I have just returned from two fantastic days in Algeria. As part of my small business consulting for startups, I was helping the team from Ooredoo (a major mobile operator) that runs the first startup incubator in Algeria. The incubator is part of a joint initiative between the company and the Algerian Government called tStart. My role was to educate them about business plans. It was a great experience and I learned a huge amount from the group that I worked with. You can read more about the trip in my LinkedIn post here.
I have written a fair bit about business plans in the past. (If you sign up for my mailing list I will send you copy of my eBook - The Book of Business Plan Ephemera 2014.) This trip gave me a chance to pull together my thinking and create a bit of a guide for early stage startups. This post summarises some of the highlights. Get in touch if you would like to find out more.
Don't Panic - Its Only a Plan
To start with, don’t get hung up on the term “Business Plan.” People attach a lot of meaning and support it by much technical theory. Most of this is irrelevant when you start. In fact most of it is over complicated BS for any business. The main thing you need to do at any time is think about what is next for your business. That is, make a plan.
At some points someone will come along and ask you to write down your plan. For example, when you apply to an accelerator or incubator, when you pitch for investment and so on. When this happens you need to tell the story of your business, you need to paint a picture of the future and write down what comes next. Simples.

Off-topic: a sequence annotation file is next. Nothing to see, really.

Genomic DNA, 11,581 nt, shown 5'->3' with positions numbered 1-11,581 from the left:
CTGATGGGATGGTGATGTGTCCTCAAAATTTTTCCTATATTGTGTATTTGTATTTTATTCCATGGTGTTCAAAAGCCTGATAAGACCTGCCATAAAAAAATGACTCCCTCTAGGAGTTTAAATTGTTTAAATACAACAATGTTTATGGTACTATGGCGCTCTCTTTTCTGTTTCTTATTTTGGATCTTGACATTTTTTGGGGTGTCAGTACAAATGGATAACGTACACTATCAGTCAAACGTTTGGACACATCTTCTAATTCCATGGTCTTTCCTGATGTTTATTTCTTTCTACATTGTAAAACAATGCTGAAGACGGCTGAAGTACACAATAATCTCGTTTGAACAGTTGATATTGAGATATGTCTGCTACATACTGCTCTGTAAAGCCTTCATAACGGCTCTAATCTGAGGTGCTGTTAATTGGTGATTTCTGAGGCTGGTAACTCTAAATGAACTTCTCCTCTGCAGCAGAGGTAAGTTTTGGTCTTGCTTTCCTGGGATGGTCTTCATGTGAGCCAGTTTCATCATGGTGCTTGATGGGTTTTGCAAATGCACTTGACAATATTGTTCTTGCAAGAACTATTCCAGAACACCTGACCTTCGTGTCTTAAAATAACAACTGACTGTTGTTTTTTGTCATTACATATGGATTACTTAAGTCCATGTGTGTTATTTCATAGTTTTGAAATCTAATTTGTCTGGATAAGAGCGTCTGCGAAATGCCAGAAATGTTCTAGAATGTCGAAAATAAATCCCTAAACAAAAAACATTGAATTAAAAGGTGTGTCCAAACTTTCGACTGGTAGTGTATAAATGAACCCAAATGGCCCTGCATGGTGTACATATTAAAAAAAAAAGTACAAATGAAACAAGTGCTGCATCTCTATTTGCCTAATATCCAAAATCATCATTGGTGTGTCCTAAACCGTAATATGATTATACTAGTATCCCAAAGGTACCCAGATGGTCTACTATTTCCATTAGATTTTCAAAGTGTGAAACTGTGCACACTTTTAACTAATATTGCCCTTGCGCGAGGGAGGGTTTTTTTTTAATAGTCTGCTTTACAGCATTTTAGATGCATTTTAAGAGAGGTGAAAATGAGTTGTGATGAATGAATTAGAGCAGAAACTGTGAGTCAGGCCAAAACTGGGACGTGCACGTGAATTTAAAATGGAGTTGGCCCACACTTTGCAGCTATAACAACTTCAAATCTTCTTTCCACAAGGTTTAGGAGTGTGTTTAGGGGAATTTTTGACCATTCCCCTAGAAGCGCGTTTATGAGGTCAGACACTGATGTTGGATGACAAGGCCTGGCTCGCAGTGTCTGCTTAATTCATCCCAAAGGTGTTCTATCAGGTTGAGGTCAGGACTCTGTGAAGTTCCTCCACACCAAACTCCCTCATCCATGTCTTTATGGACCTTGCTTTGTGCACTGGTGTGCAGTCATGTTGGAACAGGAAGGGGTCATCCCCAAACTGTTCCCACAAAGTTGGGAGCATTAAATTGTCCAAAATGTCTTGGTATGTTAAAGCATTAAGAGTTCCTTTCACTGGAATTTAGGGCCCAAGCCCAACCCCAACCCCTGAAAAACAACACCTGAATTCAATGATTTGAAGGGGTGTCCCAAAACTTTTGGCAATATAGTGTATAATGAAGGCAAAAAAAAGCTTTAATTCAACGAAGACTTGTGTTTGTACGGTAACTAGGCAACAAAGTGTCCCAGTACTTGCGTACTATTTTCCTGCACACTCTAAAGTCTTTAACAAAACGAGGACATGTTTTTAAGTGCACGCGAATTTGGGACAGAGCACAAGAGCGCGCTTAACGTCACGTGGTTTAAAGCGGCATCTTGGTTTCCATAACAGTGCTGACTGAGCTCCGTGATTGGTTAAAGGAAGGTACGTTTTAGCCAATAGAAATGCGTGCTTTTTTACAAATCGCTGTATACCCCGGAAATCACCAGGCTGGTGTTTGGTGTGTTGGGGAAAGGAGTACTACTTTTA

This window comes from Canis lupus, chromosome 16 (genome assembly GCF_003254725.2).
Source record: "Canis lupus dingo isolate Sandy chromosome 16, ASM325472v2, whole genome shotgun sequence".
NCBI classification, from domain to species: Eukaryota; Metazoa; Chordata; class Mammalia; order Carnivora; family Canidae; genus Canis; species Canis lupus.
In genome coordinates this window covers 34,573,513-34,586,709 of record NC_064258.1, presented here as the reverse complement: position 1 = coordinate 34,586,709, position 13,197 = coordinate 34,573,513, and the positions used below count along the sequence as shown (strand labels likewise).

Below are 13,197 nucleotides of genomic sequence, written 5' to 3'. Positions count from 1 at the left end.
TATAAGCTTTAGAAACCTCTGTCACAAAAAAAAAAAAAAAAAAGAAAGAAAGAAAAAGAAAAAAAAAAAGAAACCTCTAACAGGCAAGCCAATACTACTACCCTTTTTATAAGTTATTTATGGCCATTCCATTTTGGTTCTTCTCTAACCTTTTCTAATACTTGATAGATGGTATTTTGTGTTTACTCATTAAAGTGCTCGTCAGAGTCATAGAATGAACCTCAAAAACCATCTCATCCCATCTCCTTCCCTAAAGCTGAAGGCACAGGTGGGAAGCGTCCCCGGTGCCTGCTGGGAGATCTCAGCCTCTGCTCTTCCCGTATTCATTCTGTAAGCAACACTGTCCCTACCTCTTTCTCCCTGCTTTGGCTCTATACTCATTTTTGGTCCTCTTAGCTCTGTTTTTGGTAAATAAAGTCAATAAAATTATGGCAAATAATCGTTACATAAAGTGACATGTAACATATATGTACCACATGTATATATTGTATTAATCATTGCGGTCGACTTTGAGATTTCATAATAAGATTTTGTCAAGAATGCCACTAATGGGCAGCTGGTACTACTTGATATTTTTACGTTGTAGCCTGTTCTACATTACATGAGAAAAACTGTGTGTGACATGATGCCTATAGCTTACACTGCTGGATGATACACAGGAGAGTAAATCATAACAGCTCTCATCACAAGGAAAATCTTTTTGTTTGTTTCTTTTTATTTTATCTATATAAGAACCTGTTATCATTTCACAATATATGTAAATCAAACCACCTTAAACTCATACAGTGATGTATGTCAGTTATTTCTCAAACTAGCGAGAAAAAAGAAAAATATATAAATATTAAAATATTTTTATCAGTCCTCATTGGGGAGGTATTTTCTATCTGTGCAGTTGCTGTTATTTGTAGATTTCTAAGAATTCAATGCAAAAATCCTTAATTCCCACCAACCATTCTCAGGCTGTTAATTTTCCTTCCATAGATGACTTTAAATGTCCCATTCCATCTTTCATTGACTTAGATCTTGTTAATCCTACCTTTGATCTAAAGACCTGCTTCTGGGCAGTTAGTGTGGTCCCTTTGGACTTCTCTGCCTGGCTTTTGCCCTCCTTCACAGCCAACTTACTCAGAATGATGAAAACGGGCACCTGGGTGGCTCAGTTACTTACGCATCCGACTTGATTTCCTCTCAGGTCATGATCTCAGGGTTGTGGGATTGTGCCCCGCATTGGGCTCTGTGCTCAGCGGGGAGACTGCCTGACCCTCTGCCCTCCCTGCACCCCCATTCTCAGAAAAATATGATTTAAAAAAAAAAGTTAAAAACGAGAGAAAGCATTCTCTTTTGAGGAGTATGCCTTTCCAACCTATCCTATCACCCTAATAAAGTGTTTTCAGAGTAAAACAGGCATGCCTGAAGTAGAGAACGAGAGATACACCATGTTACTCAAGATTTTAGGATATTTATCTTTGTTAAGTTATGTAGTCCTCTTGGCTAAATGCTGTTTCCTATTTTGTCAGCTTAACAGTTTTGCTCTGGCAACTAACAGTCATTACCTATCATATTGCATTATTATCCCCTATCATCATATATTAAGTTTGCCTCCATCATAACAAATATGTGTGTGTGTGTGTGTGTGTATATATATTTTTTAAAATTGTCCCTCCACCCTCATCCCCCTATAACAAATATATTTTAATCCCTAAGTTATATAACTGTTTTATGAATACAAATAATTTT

Every business plan, whether for yourself, your team or a pitch is written at a point in time. You can only tell the story of what you have achieved to that point. You can only know the next couple of steps. Be credible, passionate and honest about these things. Don’t stress about all the stuff you don’t know.
Be Upfront About The Journey
From Idea To Your First Business Plan
A startup is a journey. Your business plan will reflect where you are on that journey. A company with no product and no customers that applies to an incubator. It will not have detailed financial projections. In 6 months when you apply for seed funding you might have initial traction and be able to build a model on some limited assumptions. A year after that when you are growing fast your numbers will be even better. Recognise where you are in the journey and reflect in any plan.
Entrepreneurs live with uncertainty every day. The business plan needs to show what you do know. Then you can be ambitious but honest about the unknown. Your plan will be to learn more about your customers so that you improve your business. Investors understand this. If they want more certainty before they invest they will tell you. For example “We will invest when you show real traction.” That’s OK.
Don’t pretend you know something you don’t. In the end anyone who invests on this basis will be deceived.